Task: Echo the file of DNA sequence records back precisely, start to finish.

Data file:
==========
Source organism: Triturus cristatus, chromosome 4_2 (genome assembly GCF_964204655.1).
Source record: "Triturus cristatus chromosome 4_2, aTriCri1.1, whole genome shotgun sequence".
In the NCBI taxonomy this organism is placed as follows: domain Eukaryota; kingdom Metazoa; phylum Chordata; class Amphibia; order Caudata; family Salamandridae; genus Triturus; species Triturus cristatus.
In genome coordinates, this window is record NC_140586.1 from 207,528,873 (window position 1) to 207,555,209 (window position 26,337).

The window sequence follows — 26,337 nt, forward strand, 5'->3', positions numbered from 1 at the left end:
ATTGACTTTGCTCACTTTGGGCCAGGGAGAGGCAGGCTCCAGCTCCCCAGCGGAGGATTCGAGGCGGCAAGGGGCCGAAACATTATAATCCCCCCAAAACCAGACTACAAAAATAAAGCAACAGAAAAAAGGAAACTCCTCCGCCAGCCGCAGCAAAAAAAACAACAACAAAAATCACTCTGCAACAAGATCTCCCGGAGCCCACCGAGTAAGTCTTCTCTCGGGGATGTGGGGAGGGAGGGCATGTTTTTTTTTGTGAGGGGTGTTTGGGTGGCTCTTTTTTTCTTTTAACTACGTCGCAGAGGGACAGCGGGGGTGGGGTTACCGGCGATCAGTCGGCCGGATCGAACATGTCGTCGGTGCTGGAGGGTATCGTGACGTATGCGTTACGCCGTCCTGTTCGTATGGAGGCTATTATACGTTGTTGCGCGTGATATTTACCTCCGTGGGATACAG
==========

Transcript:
Source organism: Triturus cristatus, chromosome 4_2 (genome assembly GCF_964204655.1).
Source record: "Triturus cristatus chromosome 4_2, aTriCri1.1, whole genome shotgun sequence".
In the NCBI taxonomy this organism is placed as follows: domain Eukaryota; kingdom Metazoa; phylum Chordata; class Amphibia; order Caudata; family Salamandridae; genus Triturus; species Triturus cristatus.
In genome coordinates, this window is record NC_140586.1 from 207,528,873 (window position 1) to 207,555,209 (window position 26,337).

The window sequence follows — 26,337 nt, forward strand, 5'->3', positions numbered from 1 at the left end:
ATTGACTTTGCTCACTTTGGGCCAGGGAGAGGCAGGCTCCAGCTCCCCAGCGGAGGATTCGAGGCGGCAAGGGGCCGAAACATTATAATCCCCCCAAAACCAGACTACAAAAATAAAGCAACAGAAAAAAGGAAACTCCTCCGCCAGCCGCAGCAAAAAAAACAACAACAAAAATCACTCTGCAACAAGATCTCCCGGAGCCCACCGAGTAAGTCTTCTCTCGGGGATGTGGGGAGGGAGGGCATGTTTTTTTTTGTGAGGGGTGTTTGGGTGGCTCTTTTTTTCTTTTAACTACGTCGCAGAGGGACAGCGGGGGTGGGGTTACCGGCGATCAGTCGGCCGGATCGAACATGTCGTCGGTGCTGGAGGGTATCGTGACGTATGCGTTACGCCGTCCTGTTCGTATGGAGGCTATTATACGTTGTTGCGCGTGATATTTACCTCCGTGGGATACAG